So what have the other parts of the "Disappeared" reports explored?
**Parker ** 20:37
Um, yeah, so the first report focuses on deadly apprehension methods, particularly on the practice of Chase and Scatter in the wilderness. So this is documenting a practice that, you know, we see and hear about every day in the course of this work, where Border Patrol chases groups of migrating people causing them to scatter and become separated from each other in the remote wilderness, often not detaining a lot of the people who have become separated. And this is really the beginning of a cycle of death and disappearance because when people are scattered in the wilderness like this, they can become injured in the chase, they become separated from their group, which may include family members that they were traveling with, separated from a guide, they become lost and disoriented, you know, people are crossing in this area that have no familiarity with the landscape. So a lot of the time when we encounter people who are, you know, in a life threatening situation, it’s because they’ve been chased and scattered by Border Patrol. And so they’re now lost and alone in the wilderness. People lose their belongings in the chase, lose their food, water. And so this is something that, you know, with the hotline where we receive calls from family members, a lot of the time they’re saying, you know, "My loved one was chased by Border Patrol. They don’t know where they are. They’re separated from their group. They need to be rescued." This is so routine Border Patrol really doesn’t see it as an abuse. They see it as the way that they are enforcing the border. But it is an extremely dangerous enforcement practice.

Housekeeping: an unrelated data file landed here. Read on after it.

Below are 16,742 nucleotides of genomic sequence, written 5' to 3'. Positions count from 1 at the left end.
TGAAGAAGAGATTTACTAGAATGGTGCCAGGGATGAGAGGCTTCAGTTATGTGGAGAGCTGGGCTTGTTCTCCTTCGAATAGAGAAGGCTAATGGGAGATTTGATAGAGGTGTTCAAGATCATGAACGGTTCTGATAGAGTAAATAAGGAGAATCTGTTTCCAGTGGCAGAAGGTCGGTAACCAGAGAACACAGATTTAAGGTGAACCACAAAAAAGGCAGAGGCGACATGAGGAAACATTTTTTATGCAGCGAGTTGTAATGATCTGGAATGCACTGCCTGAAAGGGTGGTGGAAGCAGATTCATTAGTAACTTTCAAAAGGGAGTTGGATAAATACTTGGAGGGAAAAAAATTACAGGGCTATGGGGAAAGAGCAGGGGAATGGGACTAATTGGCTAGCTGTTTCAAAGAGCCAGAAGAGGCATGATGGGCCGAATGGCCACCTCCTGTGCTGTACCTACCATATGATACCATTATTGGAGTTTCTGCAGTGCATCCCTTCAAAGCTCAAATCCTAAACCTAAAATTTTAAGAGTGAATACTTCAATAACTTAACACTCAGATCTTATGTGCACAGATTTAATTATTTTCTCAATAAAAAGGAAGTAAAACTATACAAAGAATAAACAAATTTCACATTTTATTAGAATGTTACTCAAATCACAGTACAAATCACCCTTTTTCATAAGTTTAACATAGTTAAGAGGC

**Sophie ** 22:10